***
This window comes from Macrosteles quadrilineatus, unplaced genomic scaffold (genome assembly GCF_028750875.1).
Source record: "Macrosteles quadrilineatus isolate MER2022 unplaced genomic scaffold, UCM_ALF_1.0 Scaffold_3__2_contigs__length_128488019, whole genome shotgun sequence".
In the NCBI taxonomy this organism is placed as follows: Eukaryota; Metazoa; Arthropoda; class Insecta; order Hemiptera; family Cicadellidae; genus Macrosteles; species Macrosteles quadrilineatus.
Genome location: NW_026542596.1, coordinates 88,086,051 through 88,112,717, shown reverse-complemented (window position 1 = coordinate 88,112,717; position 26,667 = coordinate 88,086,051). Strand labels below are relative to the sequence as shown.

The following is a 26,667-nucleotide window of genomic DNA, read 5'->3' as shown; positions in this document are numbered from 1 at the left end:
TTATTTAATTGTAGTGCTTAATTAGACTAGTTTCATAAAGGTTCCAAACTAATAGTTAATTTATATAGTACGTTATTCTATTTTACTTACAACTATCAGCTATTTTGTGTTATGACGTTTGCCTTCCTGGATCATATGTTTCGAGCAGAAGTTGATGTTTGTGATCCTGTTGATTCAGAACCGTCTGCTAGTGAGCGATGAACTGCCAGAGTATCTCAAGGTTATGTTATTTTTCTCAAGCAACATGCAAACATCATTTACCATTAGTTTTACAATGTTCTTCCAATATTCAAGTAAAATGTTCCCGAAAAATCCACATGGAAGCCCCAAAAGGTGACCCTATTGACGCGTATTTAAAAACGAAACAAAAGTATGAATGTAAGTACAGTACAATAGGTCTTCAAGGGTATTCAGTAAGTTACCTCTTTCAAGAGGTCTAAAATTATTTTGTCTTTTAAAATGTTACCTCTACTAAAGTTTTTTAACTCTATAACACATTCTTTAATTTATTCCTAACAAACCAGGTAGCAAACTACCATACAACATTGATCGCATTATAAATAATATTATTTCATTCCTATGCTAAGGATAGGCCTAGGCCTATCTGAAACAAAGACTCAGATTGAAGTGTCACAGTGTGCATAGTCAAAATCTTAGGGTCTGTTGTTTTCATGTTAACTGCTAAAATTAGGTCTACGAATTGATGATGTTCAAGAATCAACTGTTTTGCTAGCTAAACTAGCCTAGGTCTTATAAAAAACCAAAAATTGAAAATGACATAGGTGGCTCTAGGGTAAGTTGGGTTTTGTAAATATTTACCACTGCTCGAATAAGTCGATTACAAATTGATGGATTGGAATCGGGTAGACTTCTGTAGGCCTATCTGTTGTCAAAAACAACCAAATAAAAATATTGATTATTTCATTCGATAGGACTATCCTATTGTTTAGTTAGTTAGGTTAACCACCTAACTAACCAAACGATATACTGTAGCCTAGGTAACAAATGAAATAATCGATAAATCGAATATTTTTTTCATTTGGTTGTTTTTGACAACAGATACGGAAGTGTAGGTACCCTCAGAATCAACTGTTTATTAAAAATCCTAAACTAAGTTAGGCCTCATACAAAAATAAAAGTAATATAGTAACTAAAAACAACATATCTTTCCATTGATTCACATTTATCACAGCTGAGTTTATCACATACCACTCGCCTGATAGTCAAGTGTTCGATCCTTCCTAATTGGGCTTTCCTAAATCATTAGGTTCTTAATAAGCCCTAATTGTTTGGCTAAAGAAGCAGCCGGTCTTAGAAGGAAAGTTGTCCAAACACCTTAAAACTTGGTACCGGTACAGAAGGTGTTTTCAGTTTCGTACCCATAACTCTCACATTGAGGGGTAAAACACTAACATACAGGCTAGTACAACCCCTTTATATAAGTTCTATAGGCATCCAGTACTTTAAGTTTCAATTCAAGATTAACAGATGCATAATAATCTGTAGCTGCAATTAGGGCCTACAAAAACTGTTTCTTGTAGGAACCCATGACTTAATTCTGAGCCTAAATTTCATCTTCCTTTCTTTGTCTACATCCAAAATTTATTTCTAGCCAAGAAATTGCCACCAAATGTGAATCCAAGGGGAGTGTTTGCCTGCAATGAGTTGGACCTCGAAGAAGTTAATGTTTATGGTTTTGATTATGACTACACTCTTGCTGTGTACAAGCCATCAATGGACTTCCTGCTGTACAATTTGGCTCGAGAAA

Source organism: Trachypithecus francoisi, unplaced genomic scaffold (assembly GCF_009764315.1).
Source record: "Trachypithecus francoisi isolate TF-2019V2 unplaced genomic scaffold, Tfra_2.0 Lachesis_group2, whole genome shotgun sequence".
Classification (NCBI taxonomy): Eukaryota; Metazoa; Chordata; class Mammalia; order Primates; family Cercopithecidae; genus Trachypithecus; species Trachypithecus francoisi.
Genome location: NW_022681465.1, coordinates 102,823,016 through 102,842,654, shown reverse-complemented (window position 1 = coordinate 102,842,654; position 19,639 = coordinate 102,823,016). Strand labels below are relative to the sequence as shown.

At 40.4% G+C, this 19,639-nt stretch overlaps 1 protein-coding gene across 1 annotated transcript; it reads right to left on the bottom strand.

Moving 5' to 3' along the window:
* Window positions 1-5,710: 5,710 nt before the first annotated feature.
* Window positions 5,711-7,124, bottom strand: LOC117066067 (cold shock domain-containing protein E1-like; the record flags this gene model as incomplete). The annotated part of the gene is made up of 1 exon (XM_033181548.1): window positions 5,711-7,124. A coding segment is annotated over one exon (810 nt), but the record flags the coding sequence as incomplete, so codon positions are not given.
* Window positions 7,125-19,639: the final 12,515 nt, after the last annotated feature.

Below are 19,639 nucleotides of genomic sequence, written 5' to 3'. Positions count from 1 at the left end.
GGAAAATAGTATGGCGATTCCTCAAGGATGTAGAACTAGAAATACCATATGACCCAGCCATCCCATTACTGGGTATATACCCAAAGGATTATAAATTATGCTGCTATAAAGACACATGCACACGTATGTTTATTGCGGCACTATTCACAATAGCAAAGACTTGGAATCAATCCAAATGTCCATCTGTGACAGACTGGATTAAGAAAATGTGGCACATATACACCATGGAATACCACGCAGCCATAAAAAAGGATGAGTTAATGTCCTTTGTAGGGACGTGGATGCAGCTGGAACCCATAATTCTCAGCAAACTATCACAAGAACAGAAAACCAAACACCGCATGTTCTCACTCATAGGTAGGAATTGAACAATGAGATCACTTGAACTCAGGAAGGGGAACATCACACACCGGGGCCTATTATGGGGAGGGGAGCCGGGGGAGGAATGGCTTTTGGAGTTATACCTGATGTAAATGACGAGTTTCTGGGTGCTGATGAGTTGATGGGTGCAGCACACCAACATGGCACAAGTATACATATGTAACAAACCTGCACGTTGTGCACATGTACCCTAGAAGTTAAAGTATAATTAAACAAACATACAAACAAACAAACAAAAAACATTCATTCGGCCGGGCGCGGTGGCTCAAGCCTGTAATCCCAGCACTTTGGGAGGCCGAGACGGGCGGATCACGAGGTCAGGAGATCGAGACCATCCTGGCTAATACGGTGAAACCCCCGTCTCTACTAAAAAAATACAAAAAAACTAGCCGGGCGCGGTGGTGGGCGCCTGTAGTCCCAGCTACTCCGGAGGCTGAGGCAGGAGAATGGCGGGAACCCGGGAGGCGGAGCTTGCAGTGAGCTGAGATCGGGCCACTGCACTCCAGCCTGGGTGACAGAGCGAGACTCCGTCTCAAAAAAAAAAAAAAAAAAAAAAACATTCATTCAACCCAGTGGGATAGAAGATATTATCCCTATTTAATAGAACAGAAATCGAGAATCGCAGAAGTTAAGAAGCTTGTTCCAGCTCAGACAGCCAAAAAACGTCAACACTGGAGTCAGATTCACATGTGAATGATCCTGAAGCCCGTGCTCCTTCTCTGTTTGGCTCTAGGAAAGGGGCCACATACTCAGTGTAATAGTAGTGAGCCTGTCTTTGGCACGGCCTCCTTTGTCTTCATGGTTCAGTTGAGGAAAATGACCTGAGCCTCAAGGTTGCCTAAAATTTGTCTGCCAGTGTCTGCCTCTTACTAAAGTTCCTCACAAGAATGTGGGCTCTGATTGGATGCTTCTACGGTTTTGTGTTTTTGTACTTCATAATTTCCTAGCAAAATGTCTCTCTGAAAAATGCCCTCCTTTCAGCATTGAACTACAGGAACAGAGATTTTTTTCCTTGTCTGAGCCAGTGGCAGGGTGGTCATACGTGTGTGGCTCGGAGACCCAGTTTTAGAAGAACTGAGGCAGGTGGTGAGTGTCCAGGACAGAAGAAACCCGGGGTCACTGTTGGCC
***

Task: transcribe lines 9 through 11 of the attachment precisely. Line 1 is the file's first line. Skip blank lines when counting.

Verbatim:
Classification (NCBI taxonomy): Eukaryota; Metazoa; Chordata; class Mammalia; order Primates; family Cercopithecidae; genus Trachypithecus; species Trachypithecus francoisi.
Genome location: NW_022681465.1, coordinates 102,823,016 through 102,842,654, shown reverse-complemented (window position 1 = coordinate 102,842,654; position 19,639 = coordinate 102,823,016). Strand labels below are relative to the sequence as shown.

At 40.4% G+C, this 19,639-nt stretch overlaps 1 protein-coding gene across 1 annotated transcript; it reads right to left on the bottom strand.